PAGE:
- THE YES MEN FIX THE WORLD is a screwball true story about two gonzo political activists who, posing as top executives of giant corporations, lie their way into big business conferences and pull off the world's most outrageous pranks. This peer-to-peer special edition of the film is unique: it is preceded by an EXCLUSIVE VIDEO of the Yes Men impersonating the United States Chamber of Commerce.
Economies attempt to increase efficiency by progressing up and right within the production possibilities, where one group can be made better off without making anyone else worse off. It's not possible to stray out of the set of production possibilities (those are "possibilities" after all). Economies can only progress along a continuous curve. Therefore to get over the "Humps" in the Pareto frontier, considerable sacrifice may be necessary. This is not easy.
Free market advocates say that economic shock (disasters) are "useful" for producing economic progress. Economic progress, on the above diagram, entails helping getting us over the humps. Disaster based "shock" enables this by shaking the economy so far from the Pareto optimal frontier (into the production possibilities set) that it ends up to the left and below the hump, from which it can progress up and towards a more improved economy. But is "shock" truly the only way?
Future envisionings exist that show, in reasonable detail, how the options for a possible future, given the current state of technology, would be better than those that exist today. On the diagram, technologists in a world of Region 1 or 2 might be able to envision Region 3. The question is how to progress on a continuous trajectory towards it. (Let's not nitpick how the regions are depicted and whether they are the frontier or the area, I used MS Paint to draw it.)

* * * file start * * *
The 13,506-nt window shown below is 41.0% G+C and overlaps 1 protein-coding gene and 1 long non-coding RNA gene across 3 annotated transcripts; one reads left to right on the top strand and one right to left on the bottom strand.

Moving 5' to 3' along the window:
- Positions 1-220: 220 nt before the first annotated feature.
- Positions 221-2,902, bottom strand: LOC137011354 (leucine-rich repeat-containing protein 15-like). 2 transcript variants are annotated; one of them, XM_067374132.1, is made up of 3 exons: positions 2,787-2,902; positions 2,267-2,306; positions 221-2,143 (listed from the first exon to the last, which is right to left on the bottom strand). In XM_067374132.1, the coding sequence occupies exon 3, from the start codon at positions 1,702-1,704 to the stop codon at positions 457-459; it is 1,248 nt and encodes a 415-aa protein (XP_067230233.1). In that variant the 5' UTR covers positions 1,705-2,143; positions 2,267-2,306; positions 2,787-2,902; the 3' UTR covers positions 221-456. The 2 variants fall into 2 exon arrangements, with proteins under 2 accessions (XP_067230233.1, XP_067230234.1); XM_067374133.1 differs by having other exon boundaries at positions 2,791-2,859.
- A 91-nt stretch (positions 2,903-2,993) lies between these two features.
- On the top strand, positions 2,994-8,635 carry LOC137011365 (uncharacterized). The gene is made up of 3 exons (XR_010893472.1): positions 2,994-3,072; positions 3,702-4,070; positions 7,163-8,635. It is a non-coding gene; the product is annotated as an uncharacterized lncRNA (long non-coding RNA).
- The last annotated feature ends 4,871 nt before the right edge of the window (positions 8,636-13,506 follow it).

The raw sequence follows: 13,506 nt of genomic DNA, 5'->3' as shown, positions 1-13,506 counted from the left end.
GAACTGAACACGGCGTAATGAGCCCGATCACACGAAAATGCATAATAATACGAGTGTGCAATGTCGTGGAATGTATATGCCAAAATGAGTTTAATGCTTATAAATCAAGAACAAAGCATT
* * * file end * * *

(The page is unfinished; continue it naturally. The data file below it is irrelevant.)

The fact is, it is politically difficult to move towards it. Asking constituents to make sacrifices is difficult. However, it might be possible if there was a (public) road map with projected progress towards that future (over time) being charted.
We need a clean slate analysis of the economy, independent of where we are today, to show where we can go. Then we need a road map to show in detail how we might get there. Finally, we need to move in that direction with will and conviction.
The one political point I want to make: The situation with renewable energy (as brought up by the movie) falls squarely into this category. On 27 Jul 2010, the US House Majority Leader unveiled the "Clean Energy Jobs and Oil Company Accountability Act" with the two most powerful clean energy provisions missing: a cap on carbon emissions from the electric power sector and a national Renewable Electricity Standard, which would require utilities to generate at least 15 percent of their electricity from renewable sources by 2021. No doubt, this was influenced by the old economy energy firms (fossil fuels) that are now rich with the pickings of their full product life cycles and using these resources in a harmful attempt to extend these life cycles via lobbying. The Aug 2 - Aug 8 2010 edition of Bloomberg Businessweek warn that this will result in USA losing out to China in the renewable energy race. (In the above framework, China's economy might be operating at a point left and below its hump, which its status as a "developing" power might support.)
In summary, a clean slate analysis reveals the possibility and what we must sacrifice, over some time horizon, to get there. A road map is a plan to get there. Political will and awareness of where we are going will get us there. Visibility of where we at all times in the process are will help maintain that will.